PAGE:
Behind The Lens With Zoe Rain


Getting her start photographing local hip hop shows in the Seattle area, Zoe Rain began working with Macklemore & Ryan Lewis in 2010 and soon became their full-time photographer and videographer, touring around the world. With work featured in Rolling Stone, Billboard Magazine, and The New York Times, Zoe has also worked with a number of artists including Chance The Rapper, Sam Smith, and Mary Lambert. With an impressive portfolio and years of experience some could only dream of, Zoe chatted with editor Rachael Dowd and talked all about where her career began and how she ended up touring with one of the most famous acts in the world.

When did you start showing an interest in photography?

I got one of the first point and shoot cameras when they were all the rage around 2004 and would take photos of flowers, my shoes, and bugs. I entered a photo contest of spiders when I was about 9 or 10 and was a finalist, which meant it was displayed at the Woodland Park zoo in Seattle.



Have you taken any photography classes or were you self taught?

I learned photography first from self help books I would read as a kid, from studying magazines, searching for patterns, color, and interesting subjects. Then I learned from my mentor Jason Koenig ( and got a lot of practice. I also took a year of Commercial Photography at Seattle Central Community College in Seattle’s Capitol Hill.


Chance The Rapper / styling by Whitney Middleton

What gear do you typically shoot with?

Nikon D800, 35mm, 50mm, 24-70mm, 70-200mm, 17-35mm, profoto b1s, sb900 flash.



What was the first show you ever photographed?

The first show I ever shot was a Macklemore and Ryan Lewis show, at the release of their first EP together, at a small venue in Seattle called The Nectar Lounge.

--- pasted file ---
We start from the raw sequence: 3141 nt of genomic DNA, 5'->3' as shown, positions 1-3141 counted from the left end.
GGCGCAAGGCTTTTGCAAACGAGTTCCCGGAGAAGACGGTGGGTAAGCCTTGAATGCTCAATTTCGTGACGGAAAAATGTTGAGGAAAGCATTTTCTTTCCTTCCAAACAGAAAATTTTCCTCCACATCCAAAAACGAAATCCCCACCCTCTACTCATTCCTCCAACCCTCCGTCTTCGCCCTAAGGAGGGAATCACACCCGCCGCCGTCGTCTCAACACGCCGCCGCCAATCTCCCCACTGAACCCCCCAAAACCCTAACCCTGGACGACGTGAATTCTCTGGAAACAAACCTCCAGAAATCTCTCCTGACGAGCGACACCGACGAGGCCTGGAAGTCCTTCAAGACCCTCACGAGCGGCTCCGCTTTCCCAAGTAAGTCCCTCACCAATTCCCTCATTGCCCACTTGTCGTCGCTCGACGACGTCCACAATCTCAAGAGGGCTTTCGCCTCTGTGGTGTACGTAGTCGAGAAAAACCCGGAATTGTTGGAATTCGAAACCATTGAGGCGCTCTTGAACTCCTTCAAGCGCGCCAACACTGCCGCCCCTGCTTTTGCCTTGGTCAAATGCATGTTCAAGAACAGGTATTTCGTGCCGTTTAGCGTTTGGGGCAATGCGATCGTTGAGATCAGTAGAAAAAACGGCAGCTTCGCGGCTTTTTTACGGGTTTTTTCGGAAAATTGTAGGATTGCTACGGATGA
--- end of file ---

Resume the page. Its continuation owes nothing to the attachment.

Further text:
You began working with Macklemore & Ryan Lewis back in 2010 and since then, you have toured with them around the world and more. How did you begin working and touring with them?

I had an in with Macklemore and Ryan Lewis, so I shot a lot of shows and just forced myself to get to know the local scene. I shot music that I enjoyed, because if I enjoyed it, I was sure other people would too. I ended up being asked to shoot Macklemore’s tour in 2013 simply because my work had gotten better, they knew me, and they trusted me. Once I had some tour experience and some connections with other artists, my work progressed.



When you are on tour, what does a typical day on the road look like for you?

Wake up, check where you are, check email. Coffee. Explore. Make sure you are aware of what the artist is doing as much as possible. Shoot the show. Edit the show all night. Dropbox photos of the show before artist wakes up. Sleep.


Chance The Rapper / styling by Whitney Middleton

How would you describe your shooting style?

I have a lot of styles based on what it is I am shooting. I think every separate category for my work (live music, portrait, wedding, film, fashion, event) showcases a different process of shooting and editing my images to match specific feelings and aesthetics in that genre. It’s almost like having multiple personalities within the umbrella of photography. If I could use some words I hope people would use describing my work, I would say edgy, observant, clean, raw? That’s a hard question.



Out of your portfolio, what photograph are you the most proud of and why?

I can’t choose!! Usually the first ones you see on my website are my favs.


Miley Cyrus

A lot of young photographers have a mindset that you need the most high-end equipment to achieve the best photos. What is your take on this idea?

It can help, especially in concert photography. Low light shooting requires fast lenses (f1.2 or f1.4) in order to get the crispness you need. But I think you can do amazing things with simple tools, including your iPhone!



You are now a full time photographer and videographer, what has been a highlight for you since beginning your career in photography?

Tour will always be the highlight. And seeing my work in print, especially on the cover of a magazine. It is hard to describe how incredible it feels to hold work in your hands. I made a magazine to sell on the Macklemore tour ( that took me so long and is a product of years and years of work and photography.



What is the best advice you could give to young aspiring photographers?

Shoot. Be present in the artistic and creation oriented community around you. Be smart about what work you show, and on what platform. Intern for someone. Shoot. Shoot. Shoot.


Stay connected with Zoe: Website // Instagram

Photo of Zoe by Dyllyn Greenwood

Interview by Rachael Dowd

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